This is a dangerous question because if we can’t answer it, we are left with the world’s worst news, that life is meaningless. By including Ecclesiastes in Sacred Scripture first the Jewish rabbis and then the Church showed tremendous confidence in their ability to provide a real answer.

For the Jews, the answer was trust and hope, trust in God’s faithfulness to His Covenant and hope in the promise of a Messiah. For the Church, the answer isn’t the hope of a Messiah, but His reality in the person of Jesus Christ.

And so, instead of the worst news, we have the Good News; we have the Gospel of Jesus Christ, and what a positive answer this is!

Jesus, the eternal, creative Word of God, He who created this immeasurable, incomprehensible universe, actually became one of us to show His infinite love for us.  From Jesus we learn there actually is human work that’s not “under the sun” – human work that’s truly “out of this world” – the work of building the Kingdom of Heaven.

We’re not here just to live from day to day, filling our stomachs and our bank accounts, until we die and disappear from human memory. No, we’re here to build up the mystical Body of Christ, the kingdom of loving souls, and death is not the end, but just the beginning.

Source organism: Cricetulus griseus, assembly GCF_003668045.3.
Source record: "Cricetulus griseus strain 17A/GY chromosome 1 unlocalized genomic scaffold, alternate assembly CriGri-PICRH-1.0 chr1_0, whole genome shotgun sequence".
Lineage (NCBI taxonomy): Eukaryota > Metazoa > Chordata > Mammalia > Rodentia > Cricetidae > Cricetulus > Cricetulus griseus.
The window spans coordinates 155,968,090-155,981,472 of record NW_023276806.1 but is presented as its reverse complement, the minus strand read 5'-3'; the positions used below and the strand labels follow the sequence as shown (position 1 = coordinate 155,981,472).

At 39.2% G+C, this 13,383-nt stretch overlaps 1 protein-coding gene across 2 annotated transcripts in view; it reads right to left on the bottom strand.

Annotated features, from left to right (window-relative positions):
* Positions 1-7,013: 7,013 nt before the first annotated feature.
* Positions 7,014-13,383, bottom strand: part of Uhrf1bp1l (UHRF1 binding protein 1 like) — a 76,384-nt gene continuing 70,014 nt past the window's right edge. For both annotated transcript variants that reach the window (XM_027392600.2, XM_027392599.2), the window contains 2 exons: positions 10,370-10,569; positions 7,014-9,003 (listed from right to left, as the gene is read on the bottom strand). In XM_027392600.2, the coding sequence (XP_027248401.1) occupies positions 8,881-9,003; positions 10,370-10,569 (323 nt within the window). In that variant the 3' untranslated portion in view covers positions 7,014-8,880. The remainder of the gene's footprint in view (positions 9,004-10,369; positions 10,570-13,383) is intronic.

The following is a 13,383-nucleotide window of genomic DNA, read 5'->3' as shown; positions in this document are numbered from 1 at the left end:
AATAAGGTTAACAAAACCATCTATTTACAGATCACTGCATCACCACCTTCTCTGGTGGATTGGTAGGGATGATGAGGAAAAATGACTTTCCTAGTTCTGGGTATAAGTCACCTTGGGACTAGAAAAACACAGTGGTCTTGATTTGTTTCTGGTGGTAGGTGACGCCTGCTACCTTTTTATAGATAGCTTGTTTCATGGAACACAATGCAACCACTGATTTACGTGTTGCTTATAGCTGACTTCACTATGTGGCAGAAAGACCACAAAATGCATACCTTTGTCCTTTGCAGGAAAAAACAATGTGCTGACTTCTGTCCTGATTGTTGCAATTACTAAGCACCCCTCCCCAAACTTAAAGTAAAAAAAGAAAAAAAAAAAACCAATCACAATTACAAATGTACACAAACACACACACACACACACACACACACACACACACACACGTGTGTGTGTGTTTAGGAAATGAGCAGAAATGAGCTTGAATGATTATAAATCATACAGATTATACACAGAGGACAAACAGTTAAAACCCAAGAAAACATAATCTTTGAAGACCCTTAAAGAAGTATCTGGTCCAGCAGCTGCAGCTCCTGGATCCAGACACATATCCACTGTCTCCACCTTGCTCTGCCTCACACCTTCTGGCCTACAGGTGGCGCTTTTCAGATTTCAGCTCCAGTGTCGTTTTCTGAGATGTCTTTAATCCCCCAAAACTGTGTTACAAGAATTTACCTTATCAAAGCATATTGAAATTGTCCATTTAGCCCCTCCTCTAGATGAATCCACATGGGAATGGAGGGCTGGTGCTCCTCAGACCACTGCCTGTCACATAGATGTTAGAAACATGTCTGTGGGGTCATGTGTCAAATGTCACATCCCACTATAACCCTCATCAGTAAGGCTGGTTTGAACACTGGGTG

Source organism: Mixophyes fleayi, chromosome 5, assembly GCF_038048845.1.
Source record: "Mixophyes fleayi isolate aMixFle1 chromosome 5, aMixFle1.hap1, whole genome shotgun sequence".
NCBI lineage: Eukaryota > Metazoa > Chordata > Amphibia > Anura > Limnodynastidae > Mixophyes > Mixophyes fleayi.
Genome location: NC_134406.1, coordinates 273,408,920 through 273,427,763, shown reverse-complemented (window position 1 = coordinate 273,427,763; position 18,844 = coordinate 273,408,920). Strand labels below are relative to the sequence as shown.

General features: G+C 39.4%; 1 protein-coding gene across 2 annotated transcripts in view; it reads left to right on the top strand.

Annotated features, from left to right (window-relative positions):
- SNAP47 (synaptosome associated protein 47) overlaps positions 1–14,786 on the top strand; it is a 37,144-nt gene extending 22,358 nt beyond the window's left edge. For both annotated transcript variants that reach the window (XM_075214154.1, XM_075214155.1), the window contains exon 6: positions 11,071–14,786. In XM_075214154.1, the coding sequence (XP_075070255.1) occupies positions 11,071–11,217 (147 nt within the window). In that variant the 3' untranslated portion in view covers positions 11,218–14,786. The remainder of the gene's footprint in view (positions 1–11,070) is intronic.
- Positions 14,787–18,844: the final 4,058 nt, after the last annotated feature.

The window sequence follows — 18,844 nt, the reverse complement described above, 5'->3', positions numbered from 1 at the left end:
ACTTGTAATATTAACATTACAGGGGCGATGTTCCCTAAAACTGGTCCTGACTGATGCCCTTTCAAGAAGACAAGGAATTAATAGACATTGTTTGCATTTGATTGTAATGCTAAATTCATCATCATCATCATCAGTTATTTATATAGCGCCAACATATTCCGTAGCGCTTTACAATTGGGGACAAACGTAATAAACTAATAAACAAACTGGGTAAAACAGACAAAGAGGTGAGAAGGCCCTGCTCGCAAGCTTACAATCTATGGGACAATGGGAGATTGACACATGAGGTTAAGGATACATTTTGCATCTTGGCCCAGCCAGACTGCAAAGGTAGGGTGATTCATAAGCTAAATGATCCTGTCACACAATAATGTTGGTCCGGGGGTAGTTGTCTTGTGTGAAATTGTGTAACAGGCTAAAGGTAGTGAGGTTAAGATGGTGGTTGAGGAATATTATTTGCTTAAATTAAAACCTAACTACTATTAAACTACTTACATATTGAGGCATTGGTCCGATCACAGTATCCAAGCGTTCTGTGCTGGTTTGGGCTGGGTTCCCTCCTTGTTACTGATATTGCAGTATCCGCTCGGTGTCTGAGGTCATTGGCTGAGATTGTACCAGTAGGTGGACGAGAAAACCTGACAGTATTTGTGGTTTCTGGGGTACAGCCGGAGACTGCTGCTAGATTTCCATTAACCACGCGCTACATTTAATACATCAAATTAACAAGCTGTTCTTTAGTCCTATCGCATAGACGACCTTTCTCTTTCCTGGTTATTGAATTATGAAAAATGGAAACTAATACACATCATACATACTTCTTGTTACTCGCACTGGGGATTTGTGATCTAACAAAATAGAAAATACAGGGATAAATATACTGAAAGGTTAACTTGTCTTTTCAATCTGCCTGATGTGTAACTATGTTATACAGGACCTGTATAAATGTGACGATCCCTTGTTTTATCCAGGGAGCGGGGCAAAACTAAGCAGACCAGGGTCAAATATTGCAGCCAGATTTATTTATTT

Secondly, vanity and despair are not the meaning of life. Love is the meaning of life. God created us out of love because love is His very nature. And He asks us to return that love to Him and share it with each other.

We discover later that Qoheleth recognizes this, because at the very end of his book, he tells us:

“The last word, when all is heard: Fear God and keep his commandments, for this concerns all humankind; because God will bring to judgment every work, with all its hidden qualities, whether good or bad" [Eccl 12:13-14].

Qoheleth exposes the God-shaped hole in the human heart. It’s a hole that can’t be filled by anything in the world, for nothing material is great enough to fill that emptiness. Only one thing can fill it, and it isn’t a thing; it’s a Person: Jesus Christ, who came to conquer death and evil. The Book of Ecclesiastes asks the question, and Jesus Christ is the answer.

In St. Augustine’s famous words, “Thou hast made us for Thyself, and therefore our hearts are restless until they rest in Thee.”